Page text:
5 Landmark Rulings by Former CJI & PIL Pioneer Justice PN Bhagwati
Justice PN Bhagwati passed away at the age of 95 on 15 June.
Former Chief Justice of India (CJI) Prafulchandra Natwarlal Bhagwati passed away on 15 June. He was 95. Bhagwati, who hailed from Gujarat, served as the CJI from 12 July 1985 to 20 December 1986.
Bhagwati is best known for introducing the Public Interest Litigation (PIL) in 1986. The instrument was constituted with the aim to protect the interests of the underprivileged and marginalised sections of the society. Today, the PIL is one of the crowning achievements of the Indian judicial system.
Here are some of Justice PN Bhagwati’s quotes from his landmark judgments over the years:
A Champion of Human Rights
Justice PN Bhagwati’s judgments were seminal in the field of human rights. He pronounced one such judgement in the Maneka Gandhi passport impounding case of 1978.
Gandhi had challenged the Indian government after it did not issue her a passport. Bhagwati had then ruled that a person’s movements cannot be restricted and that she had full right to hold a passport.
In one his talks, Bhagwati expounded on his views on the right to life:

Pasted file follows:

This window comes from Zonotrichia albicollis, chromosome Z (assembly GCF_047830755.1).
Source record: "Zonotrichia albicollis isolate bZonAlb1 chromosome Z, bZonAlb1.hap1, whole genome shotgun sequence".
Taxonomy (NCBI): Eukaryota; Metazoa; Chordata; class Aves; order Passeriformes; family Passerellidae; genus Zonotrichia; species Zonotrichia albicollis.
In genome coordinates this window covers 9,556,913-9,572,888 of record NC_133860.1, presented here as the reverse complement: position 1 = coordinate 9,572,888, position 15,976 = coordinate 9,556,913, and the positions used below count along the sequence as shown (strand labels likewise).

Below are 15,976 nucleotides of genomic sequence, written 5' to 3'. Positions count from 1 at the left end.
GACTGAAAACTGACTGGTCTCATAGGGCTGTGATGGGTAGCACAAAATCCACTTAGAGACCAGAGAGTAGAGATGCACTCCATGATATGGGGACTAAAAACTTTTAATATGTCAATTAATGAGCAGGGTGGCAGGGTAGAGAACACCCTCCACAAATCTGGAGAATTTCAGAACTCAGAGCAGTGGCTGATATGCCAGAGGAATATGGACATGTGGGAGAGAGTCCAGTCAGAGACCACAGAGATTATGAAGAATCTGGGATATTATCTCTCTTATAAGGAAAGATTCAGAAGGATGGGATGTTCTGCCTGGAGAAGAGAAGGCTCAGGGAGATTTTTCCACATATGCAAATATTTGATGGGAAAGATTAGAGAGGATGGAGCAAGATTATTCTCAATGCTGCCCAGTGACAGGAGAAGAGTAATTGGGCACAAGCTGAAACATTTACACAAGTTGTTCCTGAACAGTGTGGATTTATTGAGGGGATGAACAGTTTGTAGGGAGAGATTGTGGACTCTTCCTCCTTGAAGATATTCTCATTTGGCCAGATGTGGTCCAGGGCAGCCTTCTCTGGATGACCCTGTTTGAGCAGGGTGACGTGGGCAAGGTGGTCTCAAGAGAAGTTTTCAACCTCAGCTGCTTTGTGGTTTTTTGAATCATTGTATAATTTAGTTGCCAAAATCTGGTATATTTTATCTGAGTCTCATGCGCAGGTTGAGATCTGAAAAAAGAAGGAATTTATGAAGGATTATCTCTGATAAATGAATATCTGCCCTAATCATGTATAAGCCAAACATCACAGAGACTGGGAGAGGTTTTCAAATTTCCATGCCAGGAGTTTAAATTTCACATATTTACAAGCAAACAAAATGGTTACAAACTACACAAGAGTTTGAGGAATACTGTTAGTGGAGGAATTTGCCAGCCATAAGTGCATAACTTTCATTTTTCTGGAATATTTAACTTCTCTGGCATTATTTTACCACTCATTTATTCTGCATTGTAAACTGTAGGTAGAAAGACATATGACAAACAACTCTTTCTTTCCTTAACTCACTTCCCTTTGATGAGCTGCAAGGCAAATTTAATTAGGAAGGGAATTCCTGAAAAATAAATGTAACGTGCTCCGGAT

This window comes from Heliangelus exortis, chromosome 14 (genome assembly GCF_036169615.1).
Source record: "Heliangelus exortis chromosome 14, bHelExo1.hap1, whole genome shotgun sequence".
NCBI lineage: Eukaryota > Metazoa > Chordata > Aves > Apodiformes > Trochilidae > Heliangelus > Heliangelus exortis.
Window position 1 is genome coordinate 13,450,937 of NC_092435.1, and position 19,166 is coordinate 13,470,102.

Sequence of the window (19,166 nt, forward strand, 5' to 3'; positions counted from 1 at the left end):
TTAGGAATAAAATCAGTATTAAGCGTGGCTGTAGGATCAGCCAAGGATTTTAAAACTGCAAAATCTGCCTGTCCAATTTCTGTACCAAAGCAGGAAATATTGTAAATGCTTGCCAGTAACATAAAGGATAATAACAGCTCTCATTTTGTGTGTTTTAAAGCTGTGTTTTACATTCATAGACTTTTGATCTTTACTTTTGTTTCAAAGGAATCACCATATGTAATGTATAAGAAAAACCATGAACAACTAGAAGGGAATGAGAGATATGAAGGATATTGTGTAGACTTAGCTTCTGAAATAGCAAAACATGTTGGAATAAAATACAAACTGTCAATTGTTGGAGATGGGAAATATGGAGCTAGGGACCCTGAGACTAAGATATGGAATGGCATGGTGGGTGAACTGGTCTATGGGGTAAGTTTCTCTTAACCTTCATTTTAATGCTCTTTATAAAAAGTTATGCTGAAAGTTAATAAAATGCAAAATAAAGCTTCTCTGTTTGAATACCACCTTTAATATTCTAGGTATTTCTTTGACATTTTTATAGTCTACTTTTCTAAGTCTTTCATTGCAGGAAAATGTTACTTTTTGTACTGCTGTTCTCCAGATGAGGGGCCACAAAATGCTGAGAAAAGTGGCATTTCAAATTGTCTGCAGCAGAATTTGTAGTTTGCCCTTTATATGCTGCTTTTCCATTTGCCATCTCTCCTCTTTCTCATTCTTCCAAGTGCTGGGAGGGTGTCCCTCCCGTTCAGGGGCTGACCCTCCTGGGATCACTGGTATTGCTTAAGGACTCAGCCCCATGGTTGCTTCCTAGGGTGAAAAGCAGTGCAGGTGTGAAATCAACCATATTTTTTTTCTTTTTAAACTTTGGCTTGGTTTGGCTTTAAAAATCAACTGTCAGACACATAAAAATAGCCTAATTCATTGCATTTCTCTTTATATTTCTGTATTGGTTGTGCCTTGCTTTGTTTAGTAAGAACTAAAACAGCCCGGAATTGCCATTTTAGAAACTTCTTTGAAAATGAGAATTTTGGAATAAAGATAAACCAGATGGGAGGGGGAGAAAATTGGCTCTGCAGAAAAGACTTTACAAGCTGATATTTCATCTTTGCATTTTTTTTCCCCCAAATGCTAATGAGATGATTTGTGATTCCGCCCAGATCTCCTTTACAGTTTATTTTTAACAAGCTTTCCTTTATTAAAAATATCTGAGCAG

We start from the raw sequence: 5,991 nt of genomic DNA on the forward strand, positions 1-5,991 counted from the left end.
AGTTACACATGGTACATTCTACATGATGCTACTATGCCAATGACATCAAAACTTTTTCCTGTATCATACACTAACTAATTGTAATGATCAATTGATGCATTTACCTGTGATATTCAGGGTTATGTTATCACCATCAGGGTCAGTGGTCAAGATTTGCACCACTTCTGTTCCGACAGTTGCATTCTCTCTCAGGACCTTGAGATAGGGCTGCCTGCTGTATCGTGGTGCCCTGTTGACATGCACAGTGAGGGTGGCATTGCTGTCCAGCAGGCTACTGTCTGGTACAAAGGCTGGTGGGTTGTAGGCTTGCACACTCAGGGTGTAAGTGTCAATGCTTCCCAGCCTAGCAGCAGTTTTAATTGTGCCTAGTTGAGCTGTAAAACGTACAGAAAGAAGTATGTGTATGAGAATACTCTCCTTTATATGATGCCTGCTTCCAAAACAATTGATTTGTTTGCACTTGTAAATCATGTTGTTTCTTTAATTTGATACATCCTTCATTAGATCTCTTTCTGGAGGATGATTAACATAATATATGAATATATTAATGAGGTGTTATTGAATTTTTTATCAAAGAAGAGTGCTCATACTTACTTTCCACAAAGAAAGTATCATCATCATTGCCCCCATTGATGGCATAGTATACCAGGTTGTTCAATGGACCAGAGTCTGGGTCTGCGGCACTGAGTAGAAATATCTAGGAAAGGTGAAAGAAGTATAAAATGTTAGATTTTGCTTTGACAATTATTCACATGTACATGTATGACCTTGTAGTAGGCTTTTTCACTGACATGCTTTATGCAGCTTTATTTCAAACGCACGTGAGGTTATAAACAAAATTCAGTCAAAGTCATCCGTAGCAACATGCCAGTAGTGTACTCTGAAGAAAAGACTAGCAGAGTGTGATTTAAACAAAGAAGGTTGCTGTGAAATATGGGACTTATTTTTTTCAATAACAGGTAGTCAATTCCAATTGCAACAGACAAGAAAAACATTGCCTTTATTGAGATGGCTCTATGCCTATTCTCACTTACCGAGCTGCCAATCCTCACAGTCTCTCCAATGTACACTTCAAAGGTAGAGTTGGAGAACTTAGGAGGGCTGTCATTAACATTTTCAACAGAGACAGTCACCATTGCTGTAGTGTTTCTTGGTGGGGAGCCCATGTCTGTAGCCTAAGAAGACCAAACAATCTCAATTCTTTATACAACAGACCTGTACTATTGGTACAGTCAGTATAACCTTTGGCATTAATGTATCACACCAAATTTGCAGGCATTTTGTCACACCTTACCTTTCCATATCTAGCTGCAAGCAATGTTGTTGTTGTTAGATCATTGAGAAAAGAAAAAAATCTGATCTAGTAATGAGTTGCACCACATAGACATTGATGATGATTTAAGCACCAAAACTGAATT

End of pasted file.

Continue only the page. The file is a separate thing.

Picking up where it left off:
Justice For All
Bhagwati also gave rulings to support the expansion of access to justice to all Indians. In the SP Gupta Vs Union of India, 1981 case, he said:
Torchbearer of Public Interest Litigations
Not only did Bhagwati introduce the PIL concept, but he also ruled that a person did not need any ‘locus standi (the right or capacity to bring an action or to appear in a court) to knock the doors of a court on the issue of fundamental rights’. “If we want human rights to become meaningful for the large masses of people in the country, this is the only way in which it can be done,” he said.
A Critic Of Death Penalty
In the 1980 Bachan Singh vs State of Punjab case, the Supreme Court upheld the constitutional validity of the death penalty. The apex court, however, said that it should be used only in the “rarest of rare” cases.
While the majority judgment opined that death penalty was a deterrent to murder, was Justice Bhagwati had a different take on the matter. Quoting George Bernard Shaw, he said: . “Murder and capital punishment are not opposites that cancel one another but similars that breed their kind.”
Bhagwati on the Constitution
Justice Bhagwati was also the lone dissenting judge in the 1980 Minerva Mill case. He upheld the 42nd Constitution amendment during Emergency, which was struck down by a majority verdict. In the case, the court had said that the power of the Parliament to amend the Constitution is limited by the Constitution.
Talking about the Constitution, Bhagwati said:
“This harmony and balance is an essential feature of the basic structure of the Constitution,” he said.
(With inputs from IANS, PTI and Columbia Law School.)
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